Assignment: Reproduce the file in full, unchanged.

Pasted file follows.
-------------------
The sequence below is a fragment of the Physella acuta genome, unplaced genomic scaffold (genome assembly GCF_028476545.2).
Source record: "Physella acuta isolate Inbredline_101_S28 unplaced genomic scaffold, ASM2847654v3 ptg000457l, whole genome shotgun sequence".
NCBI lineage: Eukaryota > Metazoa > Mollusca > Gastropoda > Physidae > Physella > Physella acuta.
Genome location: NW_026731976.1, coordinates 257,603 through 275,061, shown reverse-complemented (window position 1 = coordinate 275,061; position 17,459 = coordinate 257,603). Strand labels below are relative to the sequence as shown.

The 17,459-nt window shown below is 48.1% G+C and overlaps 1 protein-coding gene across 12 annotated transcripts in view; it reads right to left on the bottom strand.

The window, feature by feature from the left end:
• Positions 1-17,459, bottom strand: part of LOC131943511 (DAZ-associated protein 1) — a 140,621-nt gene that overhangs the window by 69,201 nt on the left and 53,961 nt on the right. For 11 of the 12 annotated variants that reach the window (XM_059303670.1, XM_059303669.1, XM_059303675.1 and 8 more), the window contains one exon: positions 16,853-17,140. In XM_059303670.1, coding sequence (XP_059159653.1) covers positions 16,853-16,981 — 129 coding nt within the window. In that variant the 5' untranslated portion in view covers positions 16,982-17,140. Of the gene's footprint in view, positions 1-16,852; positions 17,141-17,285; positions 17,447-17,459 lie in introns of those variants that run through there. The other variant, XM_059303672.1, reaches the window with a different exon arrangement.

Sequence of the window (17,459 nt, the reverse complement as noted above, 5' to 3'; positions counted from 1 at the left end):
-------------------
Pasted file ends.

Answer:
The sequence below is a fragment of the Physella acuta genome, unplaced genomic scaffold (genome assembly GCF_028476545.2).
Source record: "Physella acuta isolate Inbredline_101_S28 unplaced genomic scaffold, ASM2847654v3 ptg000457l, whole genome shotgun sequence".
NCBI lineage: Eukaryota > Metazoa > Mollusca > Gastropoda > Physidae > Physella > Physella acuta.
Genome location: NW_026731976.1, coordinates 257,603 through 275,061, shown reverse-complemented (window position 1 = coordinate 275,061; position 17,459 = coordinate 257,603). Strand labels below are relative to the sequence as shown.

The 17,459-nt window shown below is 48.1% G+C and overlaps 1 protein-coding gene across 12 annotated transcripts in view; it reads right to left on the bottom strand.

The window, feature by feature from the left end:
• Positions 1-17,459, bottom strand: part of LOC131943511 (DAZ-associated protein 1) — a 140,621-nt gene that overhangs the window by 69,201 nt on the left and 53,961 nt on the right. For 11 of the 12 annotated variants that reach the window (XM_059303670.1, XM_059303669.1, XM_059303675.1 and 8 more), the window contains one exon: positions 16,853-17,140. In XM_059303670.1, coding sequence (XP_059159653.1) covers positions 16,853-16,981 — 129 coding nt within the window. In that variant the 5' untranslated portion in view covers positions 16,982-17,140. Of the gene's footprint in view, positions 1-16,852; positions 17,141-17,285; positions 17,447-17,459 lie in introns of those variants that run through there. The other variant, XM_059303672.1, reaches the window with a different exon arrangement.

Sequence of the window (17,459 nt, the reverse complement as noted above, 5' to 3'; positions counted from 1 at the left end):